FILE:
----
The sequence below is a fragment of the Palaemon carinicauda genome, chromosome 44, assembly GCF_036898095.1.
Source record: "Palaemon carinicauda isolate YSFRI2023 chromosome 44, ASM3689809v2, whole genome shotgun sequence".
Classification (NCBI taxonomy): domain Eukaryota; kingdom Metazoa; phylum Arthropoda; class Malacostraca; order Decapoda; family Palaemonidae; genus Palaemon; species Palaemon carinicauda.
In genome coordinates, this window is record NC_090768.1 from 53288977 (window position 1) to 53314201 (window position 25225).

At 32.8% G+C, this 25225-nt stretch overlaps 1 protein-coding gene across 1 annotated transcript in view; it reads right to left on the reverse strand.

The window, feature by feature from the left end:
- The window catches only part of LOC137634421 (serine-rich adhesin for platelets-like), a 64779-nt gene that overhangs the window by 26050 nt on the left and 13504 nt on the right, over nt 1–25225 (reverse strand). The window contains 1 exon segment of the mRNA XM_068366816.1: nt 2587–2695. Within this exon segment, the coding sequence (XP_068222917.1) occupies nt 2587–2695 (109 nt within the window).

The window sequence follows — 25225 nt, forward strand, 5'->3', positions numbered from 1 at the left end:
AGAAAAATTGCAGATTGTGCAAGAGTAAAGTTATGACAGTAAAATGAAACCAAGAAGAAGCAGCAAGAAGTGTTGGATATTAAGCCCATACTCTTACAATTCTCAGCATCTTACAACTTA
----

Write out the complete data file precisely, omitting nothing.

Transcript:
The sequence below is a fragment of the Palaemon carinicauda genome, chromosome 44, assembly GCF_036898095.1.
Source record: "Palaemon carinicauda isolate YSFRI2023 chromosome 44, ASM3689809v2, whole genome shotgun sequence".
Classification (NCBI taxonomy): domain Eukaryota; kingdom Metazoa; phylum Arthropoda; class Malacostraca; order Decapoda; family Palaemonidae; genus Palaemon; species Palaemon carinicauda.
In genome coordinates, this window is record NC_090768.1 from 53288977 (window position 1) to 53314201 (window position 25225).

At 32.8% G+C, this 25225-nt stretch overlaps 1 protein-coding gene across 1 annotated transcript in view; it reads right to left on the reverse strand.

The window, feature by feature from the left end:
- The window catches only part of LOC137634421 (serine-rich adhesin for platelets-like), a 64779-nt gene that overhangs the window by 26050 nt on the left and 13504 nt on the right, over nt 1–25225 (reverse strand). The window contains 1 exon segment of the mRNA XM_068366816.1: nt 2587–2695. Within this exon segment, the coding sequence (XP_068222917.1) occupies nt 2587–2695 (109 nt within the window).

The window sequence follows — 25225 nt, forward strand, 5'->3', positions numbered from 1 at the left end:
AGAAAAATTGCAGATTGTGCAAGAGTAAAGTTATGACAGTAAAATGAAACCAAGAAGAAGCAGCAAGAAGTGTTGGATATTAAGCCCATACTCTTACAATTCTCAGCATCTTACAACTTA